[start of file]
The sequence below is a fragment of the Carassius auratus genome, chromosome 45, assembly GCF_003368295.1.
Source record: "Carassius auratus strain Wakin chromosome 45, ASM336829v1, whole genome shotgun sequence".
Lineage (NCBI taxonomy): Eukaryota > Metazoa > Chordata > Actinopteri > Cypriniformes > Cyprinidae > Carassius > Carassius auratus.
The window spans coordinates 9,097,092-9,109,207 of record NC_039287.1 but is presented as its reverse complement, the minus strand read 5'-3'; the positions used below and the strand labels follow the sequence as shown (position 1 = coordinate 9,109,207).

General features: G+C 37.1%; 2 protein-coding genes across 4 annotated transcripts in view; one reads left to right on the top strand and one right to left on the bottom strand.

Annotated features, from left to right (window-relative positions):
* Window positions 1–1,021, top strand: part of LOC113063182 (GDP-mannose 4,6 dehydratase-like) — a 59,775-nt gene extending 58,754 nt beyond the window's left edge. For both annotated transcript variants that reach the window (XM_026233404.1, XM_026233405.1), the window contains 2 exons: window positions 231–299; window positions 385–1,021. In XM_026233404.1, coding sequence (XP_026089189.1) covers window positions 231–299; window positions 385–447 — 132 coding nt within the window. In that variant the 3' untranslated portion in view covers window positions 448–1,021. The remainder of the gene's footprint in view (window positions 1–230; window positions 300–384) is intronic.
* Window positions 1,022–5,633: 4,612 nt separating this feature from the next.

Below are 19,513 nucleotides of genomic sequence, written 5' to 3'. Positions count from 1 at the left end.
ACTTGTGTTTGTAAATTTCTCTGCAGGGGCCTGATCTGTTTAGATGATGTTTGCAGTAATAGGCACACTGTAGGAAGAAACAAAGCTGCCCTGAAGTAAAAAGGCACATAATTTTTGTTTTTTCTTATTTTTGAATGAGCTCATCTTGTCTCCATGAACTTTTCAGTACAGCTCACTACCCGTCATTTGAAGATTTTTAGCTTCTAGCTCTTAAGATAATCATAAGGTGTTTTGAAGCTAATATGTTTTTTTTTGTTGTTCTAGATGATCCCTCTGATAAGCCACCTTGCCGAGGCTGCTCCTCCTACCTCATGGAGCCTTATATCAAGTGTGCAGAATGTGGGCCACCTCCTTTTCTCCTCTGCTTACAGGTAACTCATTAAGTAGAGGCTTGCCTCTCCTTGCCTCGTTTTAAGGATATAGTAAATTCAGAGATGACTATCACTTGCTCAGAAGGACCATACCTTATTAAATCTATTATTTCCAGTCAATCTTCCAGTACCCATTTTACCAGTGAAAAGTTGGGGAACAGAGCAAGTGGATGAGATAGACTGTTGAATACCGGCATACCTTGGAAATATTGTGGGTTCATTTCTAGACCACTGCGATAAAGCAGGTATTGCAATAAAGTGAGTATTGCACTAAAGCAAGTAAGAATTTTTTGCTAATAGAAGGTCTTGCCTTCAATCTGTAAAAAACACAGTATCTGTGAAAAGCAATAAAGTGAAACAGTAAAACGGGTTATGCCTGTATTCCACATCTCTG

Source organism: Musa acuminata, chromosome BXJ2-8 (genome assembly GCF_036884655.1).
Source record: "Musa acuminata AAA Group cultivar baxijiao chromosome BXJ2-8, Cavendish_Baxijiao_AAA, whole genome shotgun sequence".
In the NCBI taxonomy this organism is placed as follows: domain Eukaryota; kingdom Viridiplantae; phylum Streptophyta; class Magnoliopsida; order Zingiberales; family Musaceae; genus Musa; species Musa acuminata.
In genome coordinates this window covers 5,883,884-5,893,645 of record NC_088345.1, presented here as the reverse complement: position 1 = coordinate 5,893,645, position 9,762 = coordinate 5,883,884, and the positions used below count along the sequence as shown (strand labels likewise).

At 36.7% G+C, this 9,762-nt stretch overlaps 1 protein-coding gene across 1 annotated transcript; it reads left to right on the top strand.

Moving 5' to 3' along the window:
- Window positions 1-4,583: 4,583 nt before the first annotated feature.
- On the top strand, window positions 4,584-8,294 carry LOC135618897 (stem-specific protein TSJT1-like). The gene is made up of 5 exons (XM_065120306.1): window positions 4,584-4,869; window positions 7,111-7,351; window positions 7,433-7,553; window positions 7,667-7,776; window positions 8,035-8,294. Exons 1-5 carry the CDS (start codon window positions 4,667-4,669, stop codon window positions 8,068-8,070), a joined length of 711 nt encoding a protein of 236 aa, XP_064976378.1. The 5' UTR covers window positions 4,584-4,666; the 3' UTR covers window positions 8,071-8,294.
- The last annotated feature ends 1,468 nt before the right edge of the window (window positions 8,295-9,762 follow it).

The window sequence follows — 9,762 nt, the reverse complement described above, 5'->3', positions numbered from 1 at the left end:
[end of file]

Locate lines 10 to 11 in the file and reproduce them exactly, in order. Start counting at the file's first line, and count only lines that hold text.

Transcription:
ACTTGTGTTTGTAAATTTCTCTGCAGGGGCCTGATCTGTTTAGATGATGTTTGCAGTAATAGGCACACTGTAGGAAGAAACAAAGCTGCCCTGAAGTAAAAAGGCACATAATTTTTGTTTTTTCTTATTTTTGAATGAGCTCATCTTGTCTCCATGAACTTTTCAGTACAGCTCACTACCCGTCATTTGAAGATTTTTAGCTTCTAGCTCTTAAGATAATCATAAGGTGTTTTGAAGCTAATATGTTTTTTTTTGTTGTTCTAGATGATCCCTCTGATAAGCCACCTTGCCGAGGCTGCTCCTCCTACCTCATGGAGCCTTATATCAAGTGTGCAGAATGTGGGCCACCTCCTTTTCTCCTCTGCTTACAGGTAACTCATTAAGTAGAGGCTTGCCTCTCCTTGCCTCGTTTTAAGGATATAGTAAATTCAGAGATGACTATCACTTGCTCAGAAGGACCATACCTTATTAAATCTATTATTTCCAGTCAATCTTCCAGTACCCATTTTACCAGTGAAAAGTTGGGGAACAGAGCAAGTGGATGAGATAGACTGTTGAATACCGGCATACCTTGGAAATATTGTGGGTTCATTTCTAGACCACTGCGATAAAGCAGGTATTGCAATAAAGTGAGTATTGCACTAAAGCAAGTAAGAATTTTTTGCTAATAGAAGGTCTTGCCTTCAATCTGTAAAAAACACAGTATCTGTGAAAAGCAATAAAGTGAAACAGTAAAACGGGTTATGCCTGTATTCCACATCTCTG

Source organism: Musa acuminata, chromosome BXJ2-8 (genome assembly GCF_036884655.1).